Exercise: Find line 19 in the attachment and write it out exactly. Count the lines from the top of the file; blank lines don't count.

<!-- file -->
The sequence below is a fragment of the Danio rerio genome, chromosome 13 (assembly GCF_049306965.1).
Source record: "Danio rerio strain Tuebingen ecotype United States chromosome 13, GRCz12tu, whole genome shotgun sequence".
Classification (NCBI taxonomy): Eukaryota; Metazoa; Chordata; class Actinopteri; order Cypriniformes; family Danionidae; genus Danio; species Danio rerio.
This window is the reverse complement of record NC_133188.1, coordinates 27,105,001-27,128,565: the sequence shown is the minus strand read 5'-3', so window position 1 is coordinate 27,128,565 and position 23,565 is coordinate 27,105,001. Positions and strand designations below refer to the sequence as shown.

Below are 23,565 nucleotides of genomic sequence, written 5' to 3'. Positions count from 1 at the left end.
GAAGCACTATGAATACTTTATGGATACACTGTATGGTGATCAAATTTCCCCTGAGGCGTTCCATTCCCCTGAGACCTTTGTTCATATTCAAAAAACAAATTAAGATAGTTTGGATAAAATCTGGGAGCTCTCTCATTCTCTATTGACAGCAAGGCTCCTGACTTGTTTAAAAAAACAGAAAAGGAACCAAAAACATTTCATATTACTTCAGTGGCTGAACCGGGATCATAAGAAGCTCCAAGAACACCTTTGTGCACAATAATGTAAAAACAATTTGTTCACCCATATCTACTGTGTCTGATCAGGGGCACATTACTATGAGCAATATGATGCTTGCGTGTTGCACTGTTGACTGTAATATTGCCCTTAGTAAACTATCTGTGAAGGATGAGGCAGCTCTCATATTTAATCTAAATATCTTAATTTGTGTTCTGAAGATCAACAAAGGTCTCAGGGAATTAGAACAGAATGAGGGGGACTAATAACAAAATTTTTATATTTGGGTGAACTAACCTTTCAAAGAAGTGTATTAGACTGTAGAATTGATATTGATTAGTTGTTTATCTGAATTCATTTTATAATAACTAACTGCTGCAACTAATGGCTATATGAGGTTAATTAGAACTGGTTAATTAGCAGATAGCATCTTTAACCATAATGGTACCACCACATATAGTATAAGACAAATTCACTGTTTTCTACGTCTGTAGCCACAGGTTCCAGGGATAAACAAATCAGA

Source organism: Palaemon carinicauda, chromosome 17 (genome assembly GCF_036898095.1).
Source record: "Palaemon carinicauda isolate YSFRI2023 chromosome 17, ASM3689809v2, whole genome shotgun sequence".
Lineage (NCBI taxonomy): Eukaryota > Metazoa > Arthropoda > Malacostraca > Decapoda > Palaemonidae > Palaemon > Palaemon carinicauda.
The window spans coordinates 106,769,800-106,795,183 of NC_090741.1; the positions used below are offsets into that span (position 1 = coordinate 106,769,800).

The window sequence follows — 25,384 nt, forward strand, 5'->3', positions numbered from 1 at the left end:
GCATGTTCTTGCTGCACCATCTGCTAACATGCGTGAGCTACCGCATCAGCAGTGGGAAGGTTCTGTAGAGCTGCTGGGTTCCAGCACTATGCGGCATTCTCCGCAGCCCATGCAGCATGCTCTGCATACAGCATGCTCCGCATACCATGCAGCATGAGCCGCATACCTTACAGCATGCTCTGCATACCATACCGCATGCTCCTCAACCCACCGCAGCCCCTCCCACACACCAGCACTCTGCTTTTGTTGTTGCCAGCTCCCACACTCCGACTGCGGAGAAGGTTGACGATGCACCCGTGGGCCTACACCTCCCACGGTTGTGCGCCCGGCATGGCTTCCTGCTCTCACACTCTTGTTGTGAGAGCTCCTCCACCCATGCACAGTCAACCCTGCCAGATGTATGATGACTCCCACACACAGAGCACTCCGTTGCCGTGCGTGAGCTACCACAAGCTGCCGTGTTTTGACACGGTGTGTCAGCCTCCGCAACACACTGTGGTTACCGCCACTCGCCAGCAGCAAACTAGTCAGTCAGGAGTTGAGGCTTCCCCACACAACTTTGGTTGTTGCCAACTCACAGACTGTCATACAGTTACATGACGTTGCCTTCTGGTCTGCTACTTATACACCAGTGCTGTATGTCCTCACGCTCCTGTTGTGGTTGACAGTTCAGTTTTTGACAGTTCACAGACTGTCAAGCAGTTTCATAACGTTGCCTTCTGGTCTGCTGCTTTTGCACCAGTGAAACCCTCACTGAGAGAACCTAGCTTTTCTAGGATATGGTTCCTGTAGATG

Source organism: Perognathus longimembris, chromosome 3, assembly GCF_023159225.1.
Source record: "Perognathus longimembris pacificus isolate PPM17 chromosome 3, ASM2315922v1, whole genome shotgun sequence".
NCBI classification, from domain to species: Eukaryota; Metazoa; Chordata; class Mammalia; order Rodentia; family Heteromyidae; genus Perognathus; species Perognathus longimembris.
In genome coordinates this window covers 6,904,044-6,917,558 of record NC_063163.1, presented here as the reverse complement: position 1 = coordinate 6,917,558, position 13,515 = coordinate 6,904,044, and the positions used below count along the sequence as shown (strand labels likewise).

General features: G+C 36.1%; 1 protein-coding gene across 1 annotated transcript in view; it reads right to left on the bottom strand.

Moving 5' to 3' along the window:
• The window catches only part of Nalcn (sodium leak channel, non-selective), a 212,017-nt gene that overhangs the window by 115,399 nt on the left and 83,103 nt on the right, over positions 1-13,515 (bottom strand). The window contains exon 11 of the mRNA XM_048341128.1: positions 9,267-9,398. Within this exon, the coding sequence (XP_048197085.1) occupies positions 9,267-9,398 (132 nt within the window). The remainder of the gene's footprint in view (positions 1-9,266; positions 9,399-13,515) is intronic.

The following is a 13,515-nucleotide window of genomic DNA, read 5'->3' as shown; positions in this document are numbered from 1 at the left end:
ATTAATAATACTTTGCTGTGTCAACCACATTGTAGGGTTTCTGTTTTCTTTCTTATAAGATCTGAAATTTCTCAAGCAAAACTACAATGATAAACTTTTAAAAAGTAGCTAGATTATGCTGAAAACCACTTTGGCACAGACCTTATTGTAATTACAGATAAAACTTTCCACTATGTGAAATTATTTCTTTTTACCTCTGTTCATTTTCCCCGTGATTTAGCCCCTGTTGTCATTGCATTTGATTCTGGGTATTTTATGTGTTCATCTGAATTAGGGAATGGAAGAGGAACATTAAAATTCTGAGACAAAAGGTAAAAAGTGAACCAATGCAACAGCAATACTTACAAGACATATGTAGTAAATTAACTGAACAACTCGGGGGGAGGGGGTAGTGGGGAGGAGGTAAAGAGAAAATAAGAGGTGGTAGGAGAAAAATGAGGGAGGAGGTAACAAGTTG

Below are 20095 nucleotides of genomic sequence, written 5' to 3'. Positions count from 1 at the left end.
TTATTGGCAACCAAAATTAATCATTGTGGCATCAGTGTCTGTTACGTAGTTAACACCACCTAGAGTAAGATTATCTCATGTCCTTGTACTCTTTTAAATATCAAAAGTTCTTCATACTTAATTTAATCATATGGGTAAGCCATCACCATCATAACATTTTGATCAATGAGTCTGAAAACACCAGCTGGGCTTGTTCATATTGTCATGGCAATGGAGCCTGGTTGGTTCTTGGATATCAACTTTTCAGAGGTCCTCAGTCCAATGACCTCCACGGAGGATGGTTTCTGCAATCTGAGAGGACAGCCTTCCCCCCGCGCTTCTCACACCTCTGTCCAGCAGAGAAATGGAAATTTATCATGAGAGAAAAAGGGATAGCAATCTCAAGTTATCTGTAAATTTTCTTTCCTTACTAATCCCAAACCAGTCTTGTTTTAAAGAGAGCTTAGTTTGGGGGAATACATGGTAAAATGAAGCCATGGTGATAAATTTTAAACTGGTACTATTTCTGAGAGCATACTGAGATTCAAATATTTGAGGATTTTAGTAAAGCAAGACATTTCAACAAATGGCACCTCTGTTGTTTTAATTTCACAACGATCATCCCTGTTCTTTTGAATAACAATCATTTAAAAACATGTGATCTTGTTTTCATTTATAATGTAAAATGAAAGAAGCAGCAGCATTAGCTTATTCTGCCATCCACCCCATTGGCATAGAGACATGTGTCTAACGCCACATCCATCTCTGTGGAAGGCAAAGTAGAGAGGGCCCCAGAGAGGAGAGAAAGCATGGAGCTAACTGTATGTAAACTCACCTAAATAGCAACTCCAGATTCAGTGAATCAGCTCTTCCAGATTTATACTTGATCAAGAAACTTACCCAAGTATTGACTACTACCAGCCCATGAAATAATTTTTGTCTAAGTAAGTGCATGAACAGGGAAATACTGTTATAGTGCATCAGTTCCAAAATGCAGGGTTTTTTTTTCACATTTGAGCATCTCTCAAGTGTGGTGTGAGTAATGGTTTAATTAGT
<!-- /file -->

• The window catches only part of Nalcn (sodium leak channel, non-selective), a 212,017-nt gene that overhangs the window by 115,399 nt on the left and 83,103 nt on the right, over positions 1-13,515 (bottom strand). The window contains exon 11 of the mRNA XM_048341128.1: positions 9,267-9,398. Within this exon, the coding sequence (XP_048197085.1) occupies positions 9,267-9,398 (132 nt within the window). The remainder of the gene's footprint in view (positions 1-9,266; positions 9,399-13,515) is intronic.